IV. A Case for Optimism?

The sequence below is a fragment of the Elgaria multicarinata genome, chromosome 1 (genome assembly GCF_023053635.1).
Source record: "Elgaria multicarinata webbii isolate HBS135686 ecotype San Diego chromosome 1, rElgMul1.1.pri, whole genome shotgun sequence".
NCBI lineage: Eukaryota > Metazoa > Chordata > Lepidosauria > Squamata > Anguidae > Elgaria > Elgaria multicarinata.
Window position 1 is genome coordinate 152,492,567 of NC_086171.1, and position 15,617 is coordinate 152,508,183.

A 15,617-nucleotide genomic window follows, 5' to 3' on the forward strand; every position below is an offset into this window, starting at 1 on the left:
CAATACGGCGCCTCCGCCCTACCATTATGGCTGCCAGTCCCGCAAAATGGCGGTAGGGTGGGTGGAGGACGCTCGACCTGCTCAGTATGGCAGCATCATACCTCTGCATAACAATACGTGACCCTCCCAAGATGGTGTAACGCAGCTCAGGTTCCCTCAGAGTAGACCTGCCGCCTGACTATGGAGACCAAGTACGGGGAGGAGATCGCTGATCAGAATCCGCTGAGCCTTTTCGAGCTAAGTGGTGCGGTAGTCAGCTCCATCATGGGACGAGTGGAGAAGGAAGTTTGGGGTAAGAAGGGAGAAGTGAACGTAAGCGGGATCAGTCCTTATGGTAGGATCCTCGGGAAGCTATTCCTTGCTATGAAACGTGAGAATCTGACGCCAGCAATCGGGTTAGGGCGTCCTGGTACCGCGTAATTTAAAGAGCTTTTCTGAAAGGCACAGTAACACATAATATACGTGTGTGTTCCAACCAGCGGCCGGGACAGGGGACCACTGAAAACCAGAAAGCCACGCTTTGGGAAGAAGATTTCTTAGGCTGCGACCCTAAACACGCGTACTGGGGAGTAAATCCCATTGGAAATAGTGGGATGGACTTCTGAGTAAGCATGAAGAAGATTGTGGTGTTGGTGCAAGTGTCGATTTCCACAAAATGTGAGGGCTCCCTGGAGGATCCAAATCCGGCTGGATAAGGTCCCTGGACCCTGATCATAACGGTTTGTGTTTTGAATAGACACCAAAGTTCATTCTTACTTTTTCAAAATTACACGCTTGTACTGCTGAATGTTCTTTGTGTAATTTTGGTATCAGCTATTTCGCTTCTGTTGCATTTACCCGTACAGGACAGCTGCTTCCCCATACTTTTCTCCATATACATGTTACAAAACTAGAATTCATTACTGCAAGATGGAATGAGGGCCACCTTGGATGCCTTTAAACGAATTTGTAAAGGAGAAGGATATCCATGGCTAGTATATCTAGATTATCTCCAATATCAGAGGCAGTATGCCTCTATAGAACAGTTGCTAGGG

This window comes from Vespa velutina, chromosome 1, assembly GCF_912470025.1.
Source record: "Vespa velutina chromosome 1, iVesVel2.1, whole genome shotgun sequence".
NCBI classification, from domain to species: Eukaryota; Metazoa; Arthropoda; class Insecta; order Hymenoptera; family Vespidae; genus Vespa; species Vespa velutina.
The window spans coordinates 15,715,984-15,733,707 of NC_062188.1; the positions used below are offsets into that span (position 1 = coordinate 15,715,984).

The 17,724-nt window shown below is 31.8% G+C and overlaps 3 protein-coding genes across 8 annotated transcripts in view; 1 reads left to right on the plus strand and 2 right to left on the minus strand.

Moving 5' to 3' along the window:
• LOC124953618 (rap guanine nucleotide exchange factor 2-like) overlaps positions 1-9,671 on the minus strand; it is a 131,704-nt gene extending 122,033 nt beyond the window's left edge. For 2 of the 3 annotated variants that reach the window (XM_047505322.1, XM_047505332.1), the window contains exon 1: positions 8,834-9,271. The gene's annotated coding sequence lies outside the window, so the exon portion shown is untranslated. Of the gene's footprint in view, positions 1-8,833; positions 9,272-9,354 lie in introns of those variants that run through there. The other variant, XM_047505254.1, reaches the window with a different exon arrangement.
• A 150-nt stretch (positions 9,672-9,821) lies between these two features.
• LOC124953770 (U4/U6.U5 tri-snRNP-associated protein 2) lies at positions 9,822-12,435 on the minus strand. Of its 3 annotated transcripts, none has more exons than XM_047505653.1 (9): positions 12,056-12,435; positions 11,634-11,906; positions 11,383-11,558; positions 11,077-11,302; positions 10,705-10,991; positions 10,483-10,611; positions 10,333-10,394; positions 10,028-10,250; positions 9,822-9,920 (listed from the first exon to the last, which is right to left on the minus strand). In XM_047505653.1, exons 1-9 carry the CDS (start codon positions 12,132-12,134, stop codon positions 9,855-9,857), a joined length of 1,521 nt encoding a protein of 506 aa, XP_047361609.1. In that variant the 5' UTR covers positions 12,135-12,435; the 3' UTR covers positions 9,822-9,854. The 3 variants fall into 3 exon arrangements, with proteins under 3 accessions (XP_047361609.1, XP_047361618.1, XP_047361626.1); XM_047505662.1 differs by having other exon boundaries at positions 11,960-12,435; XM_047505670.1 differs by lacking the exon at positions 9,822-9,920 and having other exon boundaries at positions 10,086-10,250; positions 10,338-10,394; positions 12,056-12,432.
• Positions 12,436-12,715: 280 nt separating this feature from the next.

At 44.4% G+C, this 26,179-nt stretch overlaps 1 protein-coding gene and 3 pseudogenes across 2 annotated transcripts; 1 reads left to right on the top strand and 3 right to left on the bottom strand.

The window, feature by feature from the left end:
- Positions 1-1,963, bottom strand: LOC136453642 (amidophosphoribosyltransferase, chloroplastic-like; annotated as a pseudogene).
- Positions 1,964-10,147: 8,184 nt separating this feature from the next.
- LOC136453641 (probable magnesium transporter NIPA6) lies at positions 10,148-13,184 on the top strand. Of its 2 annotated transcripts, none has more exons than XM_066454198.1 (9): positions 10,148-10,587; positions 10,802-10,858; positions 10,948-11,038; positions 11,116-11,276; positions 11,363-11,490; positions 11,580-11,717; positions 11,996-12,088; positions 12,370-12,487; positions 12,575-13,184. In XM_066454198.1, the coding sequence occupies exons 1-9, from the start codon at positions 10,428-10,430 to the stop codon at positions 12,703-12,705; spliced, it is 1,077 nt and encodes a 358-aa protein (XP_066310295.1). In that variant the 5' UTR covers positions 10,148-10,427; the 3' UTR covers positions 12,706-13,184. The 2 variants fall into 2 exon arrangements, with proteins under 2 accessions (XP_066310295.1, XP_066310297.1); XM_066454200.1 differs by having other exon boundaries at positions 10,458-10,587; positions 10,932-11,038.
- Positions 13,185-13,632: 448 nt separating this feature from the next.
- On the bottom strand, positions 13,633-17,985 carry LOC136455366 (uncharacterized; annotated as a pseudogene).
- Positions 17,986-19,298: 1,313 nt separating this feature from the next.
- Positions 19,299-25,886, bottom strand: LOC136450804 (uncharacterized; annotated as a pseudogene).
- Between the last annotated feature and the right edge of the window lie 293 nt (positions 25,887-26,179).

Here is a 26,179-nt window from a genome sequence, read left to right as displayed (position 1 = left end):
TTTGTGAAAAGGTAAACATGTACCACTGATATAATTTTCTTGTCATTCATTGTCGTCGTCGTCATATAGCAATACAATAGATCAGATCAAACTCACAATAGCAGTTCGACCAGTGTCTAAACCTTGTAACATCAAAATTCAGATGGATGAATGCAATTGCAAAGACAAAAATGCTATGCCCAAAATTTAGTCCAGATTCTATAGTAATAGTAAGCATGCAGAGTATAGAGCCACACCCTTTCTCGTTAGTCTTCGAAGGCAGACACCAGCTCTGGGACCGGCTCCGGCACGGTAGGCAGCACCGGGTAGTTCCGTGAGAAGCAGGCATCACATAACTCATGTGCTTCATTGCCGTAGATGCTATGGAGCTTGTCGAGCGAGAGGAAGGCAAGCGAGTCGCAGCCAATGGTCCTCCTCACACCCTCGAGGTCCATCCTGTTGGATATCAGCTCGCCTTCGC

Every delay in breaking with and exposing Wilsonism does harm to the cause of promoting working-class consciousness. All the pressures towards party unity make it more urgent for the statement of an alternative attitude towards the new capitalism. I have had in setting out the arguments here to explain the case for a new sociology of capitalism and a new strategy towards capitalism with extreme brevity. In correcting what I have had to say, other comrades will also, I hope, expand it. But it is worth ending upon a note of optimism. Revolutions do not take place in fact against backgrounds of pauperisation and slump. They take place when in a period of rising expectations the established order cannot satisfy the expectations which it has been forced to bring into being. The new capitalism cannot avoid calling into being a new working-class with large horizons so far as not merely wages but also education and welfare are concerned. It equally cannot avoid controlling incomes and allotting its educated workers frustrating positions of subordination. Whether on this contradiction it will or will not founder depends in part on the forms of our present activity. It would be silly to be over-optimistic, but it may be that we are entering the first period for a long time in which over-pessimism is a greater danger for socialists.